Camilleri, Michael. “Leaky Gut: Mechanisms, Measurement and Clinical Implications in Humans.” Gut, U.S. National Library of Medicine, Aug. 2019, www.ncbi.nlm.nih.gov/pmc/articles/PMC6790068/.
Carrera-Bastos, Pedro, et al. “Serum Zonulin and Endotoxin Levels in Exceptional Longevity versus Precocious Myocardial Infarction.” Aging and Disease, JKL International LLC, 1 Apr. 2018, www.ncbi.nlm.nih.gov/pmc/articles/PMC5963352/.
Cummins, Philip M. “Occludin: One Protein, Many Forms.” Molecular and Cellular Biology, American Society for Microbiology, Jan. 2012, www.ncbi.nlm.nih.gov/pmc/articles/PMC3255790/.
Fasano, Alessio. “Zonulin, Regulation of Tight Junctions, and Autoimmune Diseases.” Annals of the New York Academy of Sciences, U.S. National Library of Medicine, July 2012, www.ncbi.nlm.nih.gov/pmc/articles/PMC3384703/.
Forkosh, Esther, and Yaron Ilan. “The Heart-Gut Axis: New Target for Atherosclerosis and Congestive Heart Failure Therapy.” Open Heart, BMJ Publishing Group, 23 Apr. 2019, www.ncbi.nlm.nih.gov/pmc/articles/PMC6519415/.
Mohammad, Shireen, and Christoph Thiemermann. “Role of Metabolic Endotoxemia in Systemic Inflammation and Potential Interventions.” Frontiers, Frontiers, 1 Jan. 2021, www.frontiersin.org/articles/10.3389/fimmu.2020.594150/full.
Novakovic, Marko, et al. “Role of Gut Microbiota in Cardiovascular Diseases.” World Journal of Cardiology, Baishideng Publishing Group Inc, 26 Apr. 2020, www.ncbi.nlm.nih.gov/pmc/articles/PMC7215967/.
Pastori, Daniele, et al. “Gut-Derived Serum Lipopolysaccharide Is Associated with Enhanced Risk of Major Adverse Cardiovascular Events in Atrial Fibrillation: Effect of Adherence to Mediterranean Diet.” Journal of the American Heart Association, John Wiley and Sons Inc., 5 June 2017, www.ncbi.nlm.nih.gov/pmc/articles/PMC5669181/.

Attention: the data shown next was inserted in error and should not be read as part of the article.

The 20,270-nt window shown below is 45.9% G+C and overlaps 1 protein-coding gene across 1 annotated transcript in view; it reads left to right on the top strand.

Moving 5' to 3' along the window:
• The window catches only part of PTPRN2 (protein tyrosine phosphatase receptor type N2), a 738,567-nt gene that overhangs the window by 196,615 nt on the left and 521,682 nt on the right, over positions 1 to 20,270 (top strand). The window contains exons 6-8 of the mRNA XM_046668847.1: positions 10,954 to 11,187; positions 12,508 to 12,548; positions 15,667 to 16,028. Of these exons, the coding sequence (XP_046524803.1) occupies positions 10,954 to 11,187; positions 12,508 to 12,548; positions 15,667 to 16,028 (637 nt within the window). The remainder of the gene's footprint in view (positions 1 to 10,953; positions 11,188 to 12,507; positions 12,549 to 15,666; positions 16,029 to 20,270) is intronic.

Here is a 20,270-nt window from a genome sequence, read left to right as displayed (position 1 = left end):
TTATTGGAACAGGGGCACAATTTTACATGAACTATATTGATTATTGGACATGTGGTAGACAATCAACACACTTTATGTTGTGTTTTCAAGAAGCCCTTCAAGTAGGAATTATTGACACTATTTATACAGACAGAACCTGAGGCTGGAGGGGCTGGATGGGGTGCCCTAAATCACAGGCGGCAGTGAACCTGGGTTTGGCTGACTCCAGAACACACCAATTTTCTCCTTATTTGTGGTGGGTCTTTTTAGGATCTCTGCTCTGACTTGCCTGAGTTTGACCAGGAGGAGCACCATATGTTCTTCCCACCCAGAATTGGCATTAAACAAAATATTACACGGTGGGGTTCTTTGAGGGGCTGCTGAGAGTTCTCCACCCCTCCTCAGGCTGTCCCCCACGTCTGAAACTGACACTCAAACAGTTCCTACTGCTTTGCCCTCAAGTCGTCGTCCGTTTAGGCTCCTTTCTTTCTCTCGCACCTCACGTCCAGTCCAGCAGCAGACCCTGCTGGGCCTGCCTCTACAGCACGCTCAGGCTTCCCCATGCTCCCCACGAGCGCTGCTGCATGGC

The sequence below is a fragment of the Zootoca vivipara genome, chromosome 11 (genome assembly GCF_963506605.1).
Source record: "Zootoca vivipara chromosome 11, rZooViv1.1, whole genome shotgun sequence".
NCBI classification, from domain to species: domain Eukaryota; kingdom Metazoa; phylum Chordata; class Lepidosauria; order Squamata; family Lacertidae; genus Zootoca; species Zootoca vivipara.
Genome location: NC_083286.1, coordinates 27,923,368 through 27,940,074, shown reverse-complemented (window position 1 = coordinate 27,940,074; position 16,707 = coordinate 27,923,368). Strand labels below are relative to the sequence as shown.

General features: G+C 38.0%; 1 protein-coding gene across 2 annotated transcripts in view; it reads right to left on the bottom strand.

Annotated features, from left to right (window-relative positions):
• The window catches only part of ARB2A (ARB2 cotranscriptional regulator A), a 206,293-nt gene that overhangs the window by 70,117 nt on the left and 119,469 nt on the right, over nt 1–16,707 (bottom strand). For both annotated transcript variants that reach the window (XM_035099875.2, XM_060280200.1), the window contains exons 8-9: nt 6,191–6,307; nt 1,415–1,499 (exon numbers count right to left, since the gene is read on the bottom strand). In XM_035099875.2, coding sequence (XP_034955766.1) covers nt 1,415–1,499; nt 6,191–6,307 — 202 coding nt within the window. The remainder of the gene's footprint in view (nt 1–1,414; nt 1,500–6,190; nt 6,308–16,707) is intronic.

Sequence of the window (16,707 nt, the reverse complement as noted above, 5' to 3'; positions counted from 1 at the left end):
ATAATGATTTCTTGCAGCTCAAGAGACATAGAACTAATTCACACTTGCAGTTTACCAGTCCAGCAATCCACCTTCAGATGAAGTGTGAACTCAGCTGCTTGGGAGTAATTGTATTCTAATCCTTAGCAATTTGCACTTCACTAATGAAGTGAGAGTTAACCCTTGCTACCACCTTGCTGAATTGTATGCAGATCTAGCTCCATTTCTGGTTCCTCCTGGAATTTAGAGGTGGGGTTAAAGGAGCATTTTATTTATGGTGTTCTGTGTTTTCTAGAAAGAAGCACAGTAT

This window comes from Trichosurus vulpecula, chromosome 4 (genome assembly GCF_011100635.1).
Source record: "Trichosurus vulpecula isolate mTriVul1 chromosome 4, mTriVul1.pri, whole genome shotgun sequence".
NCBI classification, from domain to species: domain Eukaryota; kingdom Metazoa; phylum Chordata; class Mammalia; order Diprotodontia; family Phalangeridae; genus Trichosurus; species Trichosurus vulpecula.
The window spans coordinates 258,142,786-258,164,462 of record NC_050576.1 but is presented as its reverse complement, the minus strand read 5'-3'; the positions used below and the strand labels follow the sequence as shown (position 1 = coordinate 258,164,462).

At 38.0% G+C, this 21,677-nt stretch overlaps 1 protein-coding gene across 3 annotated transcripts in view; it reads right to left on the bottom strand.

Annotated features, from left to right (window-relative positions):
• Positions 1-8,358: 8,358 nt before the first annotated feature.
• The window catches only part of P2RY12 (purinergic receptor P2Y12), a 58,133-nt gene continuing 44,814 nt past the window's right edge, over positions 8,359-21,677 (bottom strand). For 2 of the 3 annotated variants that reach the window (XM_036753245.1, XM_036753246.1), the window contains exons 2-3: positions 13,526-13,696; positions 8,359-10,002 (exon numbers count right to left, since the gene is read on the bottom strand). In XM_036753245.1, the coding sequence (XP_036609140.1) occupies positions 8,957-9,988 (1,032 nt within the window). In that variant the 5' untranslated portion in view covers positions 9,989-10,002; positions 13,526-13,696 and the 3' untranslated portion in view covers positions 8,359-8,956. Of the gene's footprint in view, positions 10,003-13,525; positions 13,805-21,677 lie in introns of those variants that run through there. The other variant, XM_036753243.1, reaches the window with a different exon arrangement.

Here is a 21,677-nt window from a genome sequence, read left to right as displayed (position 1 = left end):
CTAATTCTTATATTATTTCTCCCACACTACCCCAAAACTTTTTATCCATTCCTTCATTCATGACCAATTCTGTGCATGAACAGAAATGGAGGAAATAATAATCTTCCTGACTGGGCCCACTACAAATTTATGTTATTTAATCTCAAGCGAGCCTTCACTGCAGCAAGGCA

Tang, W H Wilson, et al. “Gut Microbiota in Cardiovascular Health and Disease.” Circulation Research, U.S. National Library of Medicine, 31 Mar. 2017, www.ncbi.nlm.nih.gov/pmc/articles/PMC5390330/.
Zhang, Li-Zi, and Sun Lei. “Changes of Junctions of Endothelial Cells in Coronary Sclerosis: A Review.” Chronic Diseases and Translational Medicine, KeAi Publishing, 8 June 2016, www.ncbi.nlm.nih.gov/pmc/articles/PMC5643598/.
The information herein on "The Gut's Role In Cardiovascular Disease | Part 2" is not intended to replace a one-on-one relationship with a qualified health care professional, or licensed physician, and is not medical advice. We encourage you to make your own healthcare decisions based on your research and partnership with a qualified healthcare professional.